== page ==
Edit: I've updated my post to make it clearer that the Gigerenzer problem specified that the test was a routine test on an asymptomatic patient.
An earlier draft of this actually mentioned vaccination status, and I only removed it for sentence flow reasons. You're right that vaccination status (or prior history of COVID) is an important part of your prior estimate, along with prevalence in your area, and your activities/level of exposure. The microCOVID calculator I linked factors in all three of these. I've also edited the relevant sentence in the "Using Bayes factors" section to mention vaccination status.
Wow, that is surprising, thanks for sharing. Am I reading correctly that you got no positive NAAT/PCR tests, and only got positives from antigen tests?
I took 13 rapid tests in total, 5 of which were positive, and 4 of these positive tests were from the same brand. 4 out of 5 of the tests of that brand that I have taken were positive.
Would you be up for sharing what brand that was?
I don't yet know enough about what causes false positives and false negatives in either antigen tests or NAATs to speculate much, but I appreciate this datapoint! (Also, glad you're feeling well and didn't develop any symptoms)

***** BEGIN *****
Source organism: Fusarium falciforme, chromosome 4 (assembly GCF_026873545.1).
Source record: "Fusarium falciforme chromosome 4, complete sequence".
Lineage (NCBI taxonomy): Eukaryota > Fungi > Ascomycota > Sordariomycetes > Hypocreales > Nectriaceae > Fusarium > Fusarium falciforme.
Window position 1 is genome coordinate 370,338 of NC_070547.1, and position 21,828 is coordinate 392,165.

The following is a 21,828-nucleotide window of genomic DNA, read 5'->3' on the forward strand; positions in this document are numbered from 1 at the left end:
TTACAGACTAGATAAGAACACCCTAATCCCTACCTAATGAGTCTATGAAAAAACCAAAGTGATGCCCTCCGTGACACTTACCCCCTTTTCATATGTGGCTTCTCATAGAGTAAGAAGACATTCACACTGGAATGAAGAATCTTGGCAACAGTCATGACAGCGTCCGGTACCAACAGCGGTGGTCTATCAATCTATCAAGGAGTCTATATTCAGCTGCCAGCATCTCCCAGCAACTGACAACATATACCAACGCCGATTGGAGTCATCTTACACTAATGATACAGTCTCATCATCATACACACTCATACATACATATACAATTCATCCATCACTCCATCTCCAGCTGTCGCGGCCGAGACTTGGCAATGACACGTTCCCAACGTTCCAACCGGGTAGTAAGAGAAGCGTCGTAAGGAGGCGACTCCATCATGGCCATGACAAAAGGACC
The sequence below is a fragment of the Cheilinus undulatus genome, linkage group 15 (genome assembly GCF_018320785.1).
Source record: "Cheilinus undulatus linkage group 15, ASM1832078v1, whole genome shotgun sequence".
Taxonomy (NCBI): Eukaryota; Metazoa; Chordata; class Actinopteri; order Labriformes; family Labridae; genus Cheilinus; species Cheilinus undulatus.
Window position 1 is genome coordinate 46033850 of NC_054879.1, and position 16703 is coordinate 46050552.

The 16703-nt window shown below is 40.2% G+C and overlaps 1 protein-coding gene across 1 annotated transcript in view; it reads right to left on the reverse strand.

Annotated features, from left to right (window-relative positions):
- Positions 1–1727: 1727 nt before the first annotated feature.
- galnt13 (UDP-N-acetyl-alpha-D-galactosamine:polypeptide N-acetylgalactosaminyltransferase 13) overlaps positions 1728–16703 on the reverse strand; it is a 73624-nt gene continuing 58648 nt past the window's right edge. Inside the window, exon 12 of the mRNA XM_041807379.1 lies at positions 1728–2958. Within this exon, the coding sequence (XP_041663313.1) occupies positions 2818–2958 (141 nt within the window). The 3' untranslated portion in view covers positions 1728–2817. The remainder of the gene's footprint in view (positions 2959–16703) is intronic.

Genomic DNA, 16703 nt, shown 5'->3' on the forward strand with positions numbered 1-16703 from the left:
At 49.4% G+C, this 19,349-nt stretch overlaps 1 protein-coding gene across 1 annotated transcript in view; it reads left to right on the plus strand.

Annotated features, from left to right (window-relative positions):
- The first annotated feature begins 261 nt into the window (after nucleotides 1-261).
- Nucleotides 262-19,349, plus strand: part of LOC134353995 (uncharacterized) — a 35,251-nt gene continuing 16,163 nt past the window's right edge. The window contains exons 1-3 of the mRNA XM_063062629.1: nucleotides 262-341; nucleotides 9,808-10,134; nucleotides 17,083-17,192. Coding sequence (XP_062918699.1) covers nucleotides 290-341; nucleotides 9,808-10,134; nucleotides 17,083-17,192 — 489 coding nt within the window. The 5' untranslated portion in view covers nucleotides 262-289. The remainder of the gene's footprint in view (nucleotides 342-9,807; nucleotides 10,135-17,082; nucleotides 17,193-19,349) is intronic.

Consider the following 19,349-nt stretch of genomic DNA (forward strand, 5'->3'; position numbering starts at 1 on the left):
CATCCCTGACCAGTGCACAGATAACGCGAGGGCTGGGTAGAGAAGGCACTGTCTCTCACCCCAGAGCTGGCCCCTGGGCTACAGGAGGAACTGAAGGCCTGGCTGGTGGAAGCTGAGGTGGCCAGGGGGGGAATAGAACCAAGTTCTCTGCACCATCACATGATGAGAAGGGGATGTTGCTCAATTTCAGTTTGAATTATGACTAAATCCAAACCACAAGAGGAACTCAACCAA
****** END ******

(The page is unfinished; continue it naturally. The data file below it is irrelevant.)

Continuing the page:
Thanks for linking the meta-analysis and the other papers; will read (and possibly update the post afterwards)! I especially appreciate that the meta-analysis includes studies of BinaxNOW, something I'd been looking for.
Sensitivity for Ct < 25: 94%, Ct > 3: 30%. (I'll be writing more about these results in a bit, but the short version is that this strongly supports the belief that test sensitivity depends strongly on viral load and will be highest during peak infectivity).
Nice, I'd been hearing/reading about using cycle count to determine how much a test's results track infectiousness, and that's really to see the results so starkly supporting that. Looking forward to your writeup!
I haven't had time to read up about Beta distributions and play with the tool you linked, but I just wanted to say that I really appreciate the thorough explanation! I'm really happy that posting about statistics on LessWrong has the predictable consequence of learning more statistics from the commenters :)
Thanks, I was wondering if the answer would be something like this (basically that I should be using a distribution rather than a point estimate, something that @gwillen also mentioned when he reviewed the draft version of this point).
If the sensitivity and specificity are estimated with data from studies with large (>1000) sample sizes it mostly won’t matter.
That's the case for the antigen test data; the sample sizes are >1000 for each subgroup analyzed (asymptomatic, symptoms developed <1 week ago, symptoms developed >1 week ago).